- Graphics card (GPU): Your GPU is what renders in-game graphics, and will likely be the most expensive component you buy. Nvidia and AMD are the two major GPU manufacturers. Some common entry-level models include Nvidia’s GTX 1660 and RTX 2000 line, and AMD’s Radeon 5000 series. Nvidia’s RTX 3000 and 4000 series, as well as AMD’s RX 6000 series, are much more powerful, but increasingly more expensive (and may be harder to find). Avoid computers and laptops that only use Intel’s “integrated graphics,” since these chips are not built for gaming.
- RAM: This is your computer’s memory. The more of it you have, the faster it can perform certain tasks. At least 8GB of DDR4 RAM is the baseline you’ll want for a budget PC gaming PC, but 16GB is preferred if you can afford it. 32GB or more is best if you plan to edit videos or stream with your PC as well. Luckily, expanding your PC’s RAM is one of the simplest and most affordable upgrades you can make.
- Hard drive: These make up your PC’s storage space. Solid State Drives (SSDs) are faster and load games and apps quicker than hard drives (HDDs), but HDDs are more affordable and can store much more data for the price. You can outfit a PC with multiple drives, and even mix and match SSDs and HDDs. Either way, you’ll want at least one drive with 256GBs, though 1TB drives are best — modern PC games take up tons of drive space, usually between 20-100GBs or more, so having more space is always helpful.
- Operating system: Windows is best for gaming, since it has the broadest game and app support. Some gaming PCs use versions of Linux (like SteamOS or Ubuntu), which are fine but can be hard to learn if you’re not already familiar with Linux, and may not run every game or program.
- Case, motherboard, and power supply unit (PSU): These last three components are the bedrock of any PC build: The motherboard performs many important functions, including running your PC’s BIOS and interfacing with the CPU and other hardware, but the most important thing to know is it’s the main circuit board all your components plug into. The PSU is what draws electricity from your outlet and powers each component. And the case houses all the hardware safely and securely. Selecting the right model for each of these components is important, but pre-built PCs or laptops will normally handle this decision for you.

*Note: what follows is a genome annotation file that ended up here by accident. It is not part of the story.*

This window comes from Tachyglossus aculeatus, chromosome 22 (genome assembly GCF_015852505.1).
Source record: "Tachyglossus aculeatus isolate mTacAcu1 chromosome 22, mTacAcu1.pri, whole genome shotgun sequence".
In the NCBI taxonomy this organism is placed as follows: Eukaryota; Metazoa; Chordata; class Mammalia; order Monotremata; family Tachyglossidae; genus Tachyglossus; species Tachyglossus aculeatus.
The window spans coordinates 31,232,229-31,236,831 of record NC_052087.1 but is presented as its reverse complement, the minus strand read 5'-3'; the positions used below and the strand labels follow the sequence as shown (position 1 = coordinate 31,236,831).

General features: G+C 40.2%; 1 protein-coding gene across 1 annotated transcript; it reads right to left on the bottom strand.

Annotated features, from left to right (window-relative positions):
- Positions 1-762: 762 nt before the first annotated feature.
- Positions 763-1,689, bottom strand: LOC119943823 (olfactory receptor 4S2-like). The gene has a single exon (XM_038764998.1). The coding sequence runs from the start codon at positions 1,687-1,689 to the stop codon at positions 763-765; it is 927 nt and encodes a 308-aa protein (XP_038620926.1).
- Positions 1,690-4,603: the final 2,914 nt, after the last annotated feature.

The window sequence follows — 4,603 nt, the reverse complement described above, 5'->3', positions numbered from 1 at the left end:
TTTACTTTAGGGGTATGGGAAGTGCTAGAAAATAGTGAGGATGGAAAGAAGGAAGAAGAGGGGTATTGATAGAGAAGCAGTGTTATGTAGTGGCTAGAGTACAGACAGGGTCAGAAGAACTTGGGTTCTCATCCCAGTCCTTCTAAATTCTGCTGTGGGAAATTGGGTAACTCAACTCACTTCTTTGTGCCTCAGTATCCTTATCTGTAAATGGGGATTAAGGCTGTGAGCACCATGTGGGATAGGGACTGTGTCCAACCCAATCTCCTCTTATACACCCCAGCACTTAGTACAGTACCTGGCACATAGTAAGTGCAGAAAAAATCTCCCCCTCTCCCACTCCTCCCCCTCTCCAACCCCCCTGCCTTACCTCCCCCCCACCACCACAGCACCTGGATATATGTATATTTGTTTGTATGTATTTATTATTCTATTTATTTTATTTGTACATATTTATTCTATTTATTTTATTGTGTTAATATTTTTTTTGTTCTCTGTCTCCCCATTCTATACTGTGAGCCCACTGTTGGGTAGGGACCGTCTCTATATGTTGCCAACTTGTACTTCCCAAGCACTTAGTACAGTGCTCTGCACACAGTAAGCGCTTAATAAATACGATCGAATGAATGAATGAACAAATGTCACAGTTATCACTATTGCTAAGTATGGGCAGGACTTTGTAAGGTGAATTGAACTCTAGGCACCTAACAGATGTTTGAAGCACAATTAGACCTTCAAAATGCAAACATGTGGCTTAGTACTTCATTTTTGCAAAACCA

All of the above parts are included in any PC build, but you will also want to keep these additional parts and accessories in mind when buying a PC, since they’re rarely included with a pre-made desktop or laptop. Be sure to factor them into your budget.
- Display: For entry-level PCs, a simple 1080p monitor with a 60 Hz refresh rate is just fine. Not only are they more affordable, you can also maximise your hardware’s potential by choosing a monitor that fits your PC’s capabilities. For instance, a 1080p monitor with a 60Hz maximum refresh rate is better suited to a weaker rig than a 1440p or 4K monitor with high refresh rates.
- Internet connectivity: Unless you plan to hardwire your PC to your router via Ethernet cable, you will need a wifi card to connect wirelessly. Some motherboards include these, others will require a separate component.
- Keyboard, mouse, and other peripherals: A basic keyboard and mouse will work just fine, but competitive players may prefer the feel and performance of mechanical keyboards and gaming mice. As for gamepads, you can pair up Xbox, PlayStation, and third-party controllers via USB or Bluetooth. Some monitors come with speakers, but a pair of headphones or a gaming headset will work, too.